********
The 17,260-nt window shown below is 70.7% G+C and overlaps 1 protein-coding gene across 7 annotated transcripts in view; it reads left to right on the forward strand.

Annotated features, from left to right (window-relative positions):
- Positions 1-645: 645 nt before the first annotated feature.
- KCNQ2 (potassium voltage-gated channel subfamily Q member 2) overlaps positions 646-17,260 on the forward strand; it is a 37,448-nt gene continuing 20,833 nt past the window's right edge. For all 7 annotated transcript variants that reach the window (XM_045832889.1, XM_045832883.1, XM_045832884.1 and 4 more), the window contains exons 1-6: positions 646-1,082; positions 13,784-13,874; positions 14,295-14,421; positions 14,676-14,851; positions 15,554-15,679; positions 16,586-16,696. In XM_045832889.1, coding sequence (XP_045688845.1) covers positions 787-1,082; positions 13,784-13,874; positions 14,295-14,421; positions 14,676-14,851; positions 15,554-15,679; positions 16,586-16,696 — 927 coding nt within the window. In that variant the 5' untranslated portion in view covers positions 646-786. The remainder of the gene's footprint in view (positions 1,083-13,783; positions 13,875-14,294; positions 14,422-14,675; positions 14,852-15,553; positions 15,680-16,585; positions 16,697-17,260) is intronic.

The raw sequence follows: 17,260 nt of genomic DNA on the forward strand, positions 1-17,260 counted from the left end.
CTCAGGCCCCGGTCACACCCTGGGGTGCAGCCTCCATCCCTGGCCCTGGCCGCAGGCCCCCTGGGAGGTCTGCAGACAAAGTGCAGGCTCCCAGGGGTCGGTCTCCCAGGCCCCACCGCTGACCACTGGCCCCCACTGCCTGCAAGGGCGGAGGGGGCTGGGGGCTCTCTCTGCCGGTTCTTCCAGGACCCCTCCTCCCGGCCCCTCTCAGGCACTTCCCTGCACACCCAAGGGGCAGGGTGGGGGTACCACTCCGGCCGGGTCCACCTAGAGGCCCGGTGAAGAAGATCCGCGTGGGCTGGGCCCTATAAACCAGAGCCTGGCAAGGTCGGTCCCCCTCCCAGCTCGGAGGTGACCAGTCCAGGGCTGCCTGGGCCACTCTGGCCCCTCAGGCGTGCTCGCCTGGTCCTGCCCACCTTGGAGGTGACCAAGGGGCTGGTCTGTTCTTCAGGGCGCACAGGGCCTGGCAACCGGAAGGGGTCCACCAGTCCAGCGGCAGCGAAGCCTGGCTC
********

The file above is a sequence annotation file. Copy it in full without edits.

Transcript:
The 17,260-nt window shown below is 70.7% G+C and overlaps 1 protein-coding gene across 7 annotated transcripts in view; it reads left to right on the forward strand.

Annotated features, from left to right (window-relative positions):
- Positions 1-645: 645 nt before the first annotated feature.
- KCNQ2 (potassium voltage-gated channel subfamily Q member 2) overlaps positions 646-17,260 on the forward strand; it is a 37,448-nt gene continuing 20,833 nt past the window's right edge. For all 7 annotated transcript variants that reach the window (XM_045832889.1, XM_045832883.1, XM_045832884.1 and 4 more), the window contains exons 1-6: positions 646-1,082; positions 13,784-13,874; positions 14,295-14,421; positions 14,676-14,851; positions 15,554-15,679; positions 16,586-16,696. In XM_045832889.1, coding sequence (XP_045688845.1) covers positions 787-1,082; positions 13,784-13,874; positions 14,295-14,421; positions 14,676-14,851; positions 15,554-15,679; positions 16,586-16,696 — 927 coding nt within the window. In that variant the 5' untranslated portion in view covers positions 646-786. The remainder of the gene's footprint in view (positions 1,083-13,783; positions 13,875-14,294; positions 14,422-14,675; positions 14,852-15,553; positions 15,680-16,585; positions 16,697-17,260) is intronic.

The raw sequence follows: 17,260 nt of genomic DNA on the forward strand, positions 1-17,260 counted from the left end.
CTCAGGCCCCGGTCACACCCTGGGGTGCAGCCTCCATCCCTGGCCCTGGCCGCAGGCCCCCTGGGAGGTCTGCAGACAAAGTGCAGGCTCCCAGGGGTCGGTCTCCCAGGCCCCACCGCTGACCACTGGCCCCCACTGCCTGCAAGGGCGGAGGGGGCTGGGGGCTCTCTCTGCCGGTTCTTCCAGGACCCCTCCTCCCGGCCCCTCTCAGGCACTTCCCTGCACACCCAAGGGGCAGGGTGGGGGTACCACTCCGGCCGGGTCCACCTAGAGGCCCGGTGAAGAAGATCCGCGTGGGCTGGGCCCTATAAACCAGAGCCTGGCAAGGTCGGTCCCCCTCCCAGCTCGGAGGTGACCAGTCCAGGGCTGCCTGGGCCACTCTGGCCCCTCAGGCGTGCTCGCCTGGTCCTGCCCACCTTGGAGGTGACCAAGGGGCTGGTCTGTTCTTCAGGGCGCACAGGGCCTGGCAACCGGAAGGGGTCCACCAGTCCAGCGGCAGCGAAGCCTGGCTC